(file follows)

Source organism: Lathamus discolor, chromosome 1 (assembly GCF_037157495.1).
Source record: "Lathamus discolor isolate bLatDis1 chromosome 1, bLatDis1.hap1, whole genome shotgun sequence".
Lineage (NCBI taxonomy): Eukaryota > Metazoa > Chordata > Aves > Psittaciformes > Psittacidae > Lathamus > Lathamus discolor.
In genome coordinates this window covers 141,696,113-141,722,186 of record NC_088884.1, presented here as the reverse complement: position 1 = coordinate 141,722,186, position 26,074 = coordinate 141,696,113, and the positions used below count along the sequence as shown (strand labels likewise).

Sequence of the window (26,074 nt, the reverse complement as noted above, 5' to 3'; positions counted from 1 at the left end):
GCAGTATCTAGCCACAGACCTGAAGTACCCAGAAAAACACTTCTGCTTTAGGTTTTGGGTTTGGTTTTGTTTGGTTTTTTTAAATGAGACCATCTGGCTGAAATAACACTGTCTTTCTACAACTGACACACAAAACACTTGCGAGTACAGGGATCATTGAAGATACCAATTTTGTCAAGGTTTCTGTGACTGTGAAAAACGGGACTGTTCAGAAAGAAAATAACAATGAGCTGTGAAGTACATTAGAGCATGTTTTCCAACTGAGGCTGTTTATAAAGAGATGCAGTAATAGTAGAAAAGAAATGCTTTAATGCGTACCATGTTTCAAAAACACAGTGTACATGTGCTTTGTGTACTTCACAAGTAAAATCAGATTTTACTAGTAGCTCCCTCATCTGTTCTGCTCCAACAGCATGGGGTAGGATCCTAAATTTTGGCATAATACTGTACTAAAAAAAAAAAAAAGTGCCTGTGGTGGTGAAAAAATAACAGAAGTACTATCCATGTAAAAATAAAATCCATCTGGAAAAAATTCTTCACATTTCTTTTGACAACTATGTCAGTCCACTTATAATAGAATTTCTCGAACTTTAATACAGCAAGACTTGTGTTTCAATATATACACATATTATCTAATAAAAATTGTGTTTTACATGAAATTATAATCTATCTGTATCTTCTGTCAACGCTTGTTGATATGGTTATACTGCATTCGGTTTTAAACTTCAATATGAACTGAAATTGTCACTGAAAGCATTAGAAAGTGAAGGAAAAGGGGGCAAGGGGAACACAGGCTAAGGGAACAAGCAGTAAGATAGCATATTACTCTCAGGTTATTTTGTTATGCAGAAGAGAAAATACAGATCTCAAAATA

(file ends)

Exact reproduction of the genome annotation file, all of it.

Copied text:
Source organism: Lathamus discolor, chromosome 1 (assembly GCF_037157495.1).
Source record: "Lathamus discolor isolate bLatDis1 chromosome 1, bLatDis1.hap1, whole genome shotgun sequence".
Lineage (NCBI taxonomy): Eukaryota > Metazoa > Chordata > Aves > Psittaciformes > Psittacidae > Lathamus > Lathamus discolor.
In genome coordinates this window covers 141,696,113-141,722,186 of record NC_088884.1, presented here as the reverse complement: position 1 = coordinate 141,722,186, position 26,074 = coordinate 141,696,113, and the positions used below count along the sequence as shown (strand labels likewise).

Sequence of the window (26,074 nt, the reverse complement as noted above, 5' to 3'; positions counted from 1 at the left end):
GCAGTATCTAGCCACAGACCTGAAGTACCCAGAAAAACACTTCTGCTTTAGGTTTTGGGTTTGGTTTTGTTTGGTTTTTTTAAATGAGACCATCTGGCTGAAATAACACTGTCTTTCTACAACTGACACACAAAACACTTGCGAGTACAGGGATCATTGAAGATACCAATTTTGTCAAGGTTTCTGTGACTGTGAAAAACGGGACTGTTCAGAAAGAAAATAACAATGAGCTGTGAAGTACATTAGAGCATGTTTTCCAACTGAGGCTGTTTATAAAGAGATGCAGTAATAGTAGAAAAGAAATGCTTTAATGCGTACCATGTTTCAAAAACACAGTGTACATGTGCTTTGTGTACTTCACAAGTAAAATCAGATTTTACTAGTAGCTCCCTCATCTGTTCTGCTCCAACAGCATGGGGTAGGATCCTAAATTTTGGCATAATACTGTACTAAAAAAAAAAAAAAGTGCCTGTGGTGGTGAAAAAATAACAGAAGTACTATCCATGTAAAAATAAAATCCATCTGGAAAAAATTCTTCACATTTCTTTTGACAACTATGTCAGTCCACTTATAATAGAATTTCTCGAACTTTAATACAGCAAGACTTGTGTTTCAATATATACACATATTATCTAATAAAAATTGTGTTTTACATGAAATTATAATCTATCTGTATCTTCTGTCAACGCTTGTTGATATGGTTATACTGCATTCGGTTTTAAACTTCAATATGAACTGAAATTGTCACTGAAAGCATTAGAAAGTGAAGGAAAAGGGGGCAAGGGGAACACAGGCTAAGGGAACAAGCAGTAAGATAGCATATTACTCTCAGGTTATTTTGTTATGCAGAAGAGAAAATACAGATCTCAAAATA